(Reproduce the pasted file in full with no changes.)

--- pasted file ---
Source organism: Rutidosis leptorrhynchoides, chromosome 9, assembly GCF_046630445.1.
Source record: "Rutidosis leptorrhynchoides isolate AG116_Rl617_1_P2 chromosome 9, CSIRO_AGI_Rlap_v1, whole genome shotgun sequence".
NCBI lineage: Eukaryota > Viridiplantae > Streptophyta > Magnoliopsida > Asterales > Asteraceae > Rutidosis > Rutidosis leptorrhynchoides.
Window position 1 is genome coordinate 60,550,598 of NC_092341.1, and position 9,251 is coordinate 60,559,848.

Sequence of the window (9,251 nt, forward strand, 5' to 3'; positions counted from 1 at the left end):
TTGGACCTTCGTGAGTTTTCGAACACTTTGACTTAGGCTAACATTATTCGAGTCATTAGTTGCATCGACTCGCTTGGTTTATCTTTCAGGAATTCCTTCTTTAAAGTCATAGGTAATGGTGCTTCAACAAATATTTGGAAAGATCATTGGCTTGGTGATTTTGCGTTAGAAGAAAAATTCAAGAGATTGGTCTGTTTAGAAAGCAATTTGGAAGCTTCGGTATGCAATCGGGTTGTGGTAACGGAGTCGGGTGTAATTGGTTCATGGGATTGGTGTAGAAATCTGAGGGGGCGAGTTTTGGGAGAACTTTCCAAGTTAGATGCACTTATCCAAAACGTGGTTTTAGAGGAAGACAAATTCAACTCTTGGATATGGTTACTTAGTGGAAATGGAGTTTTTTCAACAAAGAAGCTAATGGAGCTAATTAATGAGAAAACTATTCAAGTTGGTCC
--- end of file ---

Source organism: Rutidosis leptorrhynchoides, chromosome 9, assembly GCF_046630445.1.
Source record: "Rutidosis leptorrhynchoides isolate AG116_Rl617_1_P2 chromosome 9, CSIRO_AGI_Rlap_v1, whole genome shotgun sequence".
NCBI lineage: Eukaryota > Viridiplantae > Streptophyta > Magnoliopsida > Asterales > Asteraceae > Rutidosis > Rutidosis leptorrhynchoides.
Window position 1 is genome coordinate 60,550,598 of NC_092341.1, and position 9,251 is coordinate 60,559,848.

Sequence of the window (9,251 nt, forward strand, 5' to 3'; positions counted from 1 at the left end):
TTGGACCTTCGTGAGTTTTCGAACACTTTGACTTAGGCTAACATTATTCGAGTCATTAGTTGCATCGACTCGCTTGGTTTATCTTTCAGGAATTCCTTCTTTAAAGTCATAGGTAATGGTGCTTCAACAAATATTTGGAAAGATCATTGGCTTGGTGATTTTGCGTTAGAAGAAAAATTCAAGAGATTGGTCTGTTTAGAAAGCAATTTGGAAGCTTCGGTATGCAATCGGGTTGTGGTAACGGAGTCGGGTGTAATTGGTTCATGGGATTGGTGTAGAAATCTGAGGGGGCGAGTTTTGGGAGAACTTTCCAAGTTAGATGCACTTATCCAAAACGTGGTTTTAGAGGAAGACAAATTCAACTCTTGGATATGGTTACTTAGTGGAAATGGAGTTTTTTCAACAAAGAAGCTAATGGAGCTAATTAATGAGAAAACTATTCAAGTTGGTCC